German Fairy Tales and the Grimm Brothers
Jacob and Wilhelm Grimm published the first volume of their collected fairy tales in 1812 under the title Kinder- und Hausmärchen. By 1822, the brothers had published three volumes containing 170 tales total with subsequent editions bringing that number to over 200. Their work both in collecting and composing these tales had a great influence on other collectors in Europe who subsequently compiled and published stories from their own countries throughout the 19th century.
The early volumes of Grimm tales were criticized because they were not suitable for children and later editions were sanitized to make the stories more palatable. Wicked mothers became wicked stepmothers, likely due to the perceived sanctity of motherhood, and sexual references such as pregnancy were removed, as in "Rapunzel." Despite these changes, Grimm fairy tales are much more violent than in modern adaptations, particularly when it comes to punishing villains.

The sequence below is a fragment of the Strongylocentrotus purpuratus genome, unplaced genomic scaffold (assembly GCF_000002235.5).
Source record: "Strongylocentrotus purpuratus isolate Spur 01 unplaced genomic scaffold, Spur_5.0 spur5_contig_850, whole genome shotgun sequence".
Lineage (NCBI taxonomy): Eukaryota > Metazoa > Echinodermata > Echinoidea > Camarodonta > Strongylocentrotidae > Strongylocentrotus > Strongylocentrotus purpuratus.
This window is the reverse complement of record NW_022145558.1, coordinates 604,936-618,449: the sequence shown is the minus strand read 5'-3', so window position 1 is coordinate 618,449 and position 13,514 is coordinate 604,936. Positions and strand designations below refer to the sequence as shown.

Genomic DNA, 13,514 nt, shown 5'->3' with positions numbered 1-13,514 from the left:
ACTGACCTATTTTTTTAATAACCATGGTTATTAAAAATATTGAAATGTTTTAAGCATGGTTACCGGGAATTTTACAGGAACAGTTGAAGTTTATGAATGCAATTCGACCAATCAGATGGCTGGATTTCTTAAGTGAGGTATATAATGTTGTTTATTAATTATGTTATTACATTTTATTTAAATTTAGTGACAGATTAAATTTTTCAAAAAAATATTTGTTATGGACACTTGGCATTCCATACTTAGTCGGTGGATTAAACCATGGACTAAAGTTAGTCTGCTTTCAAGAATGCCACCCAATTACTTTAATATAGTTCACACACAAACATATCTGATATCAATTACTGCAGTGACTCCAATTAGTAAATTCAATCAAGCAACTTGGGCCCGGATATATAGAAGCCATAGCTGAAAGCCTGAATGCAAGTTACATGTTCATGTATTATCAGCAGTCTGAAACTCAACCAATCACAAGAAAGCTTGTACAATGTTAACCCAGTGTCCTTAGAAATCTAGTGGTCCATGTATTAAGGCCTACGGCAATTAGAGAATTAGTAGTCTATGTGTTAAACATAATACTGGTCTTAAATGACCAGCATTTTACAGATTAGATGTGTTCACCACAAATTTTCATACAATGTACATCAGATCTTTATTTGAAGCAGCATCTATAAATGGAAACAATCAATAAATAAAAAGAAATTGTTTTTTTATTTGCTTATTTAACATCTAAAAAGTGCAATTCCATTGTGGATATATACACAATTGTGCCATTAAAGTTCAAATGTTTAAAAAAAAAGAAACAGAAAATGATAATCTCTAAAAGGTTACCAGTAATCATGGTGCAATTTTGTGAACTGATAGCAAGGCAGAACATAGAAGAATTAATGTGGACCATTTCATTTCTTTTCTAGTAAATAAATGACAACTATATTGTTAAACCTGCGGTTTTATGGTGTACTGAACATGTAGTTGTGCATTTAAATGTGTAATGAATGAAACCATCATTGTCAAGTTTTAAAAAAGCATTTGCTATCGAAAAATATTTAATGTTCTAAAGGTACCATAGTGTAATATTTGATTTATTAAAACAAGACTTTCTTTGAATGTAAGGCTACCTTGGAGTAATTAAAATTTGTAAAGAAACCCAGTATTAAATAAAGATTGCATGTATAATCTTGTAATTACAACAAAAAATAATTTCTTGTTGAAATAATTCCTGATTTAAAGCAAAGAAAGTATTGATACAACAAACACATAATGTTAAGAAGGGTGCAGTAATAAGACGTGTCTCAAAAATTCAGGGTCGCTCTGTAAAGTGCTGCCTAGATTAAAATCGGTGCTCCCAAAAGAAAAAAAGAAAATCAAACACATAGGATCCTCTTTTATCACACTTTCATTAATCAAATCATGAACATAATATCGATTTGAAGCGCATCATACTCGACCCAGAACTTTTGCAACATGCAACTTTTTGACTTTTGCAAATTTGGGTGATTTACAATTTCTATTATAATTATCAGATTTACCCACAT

The book pictured here is a small edition that contains 50 stories selected specifically for child readers in a single volume. This 1858 version is the final edition published by the Grimm brothers. The cover, likely illustrated by Ludwig Pietsch, appears to depict a man reading stories to his family in their home as many German families would have done during this time. Popular fairy tales in this volume include "Hansel and Gretel," "Cinderella," "Little Red Riding Hood," "Sleeping Beauty," and "Snow White." There are countless variations of these stories around the world, both due to the Grimm brothers' influence and cross-cultural influence in the German oral tradition.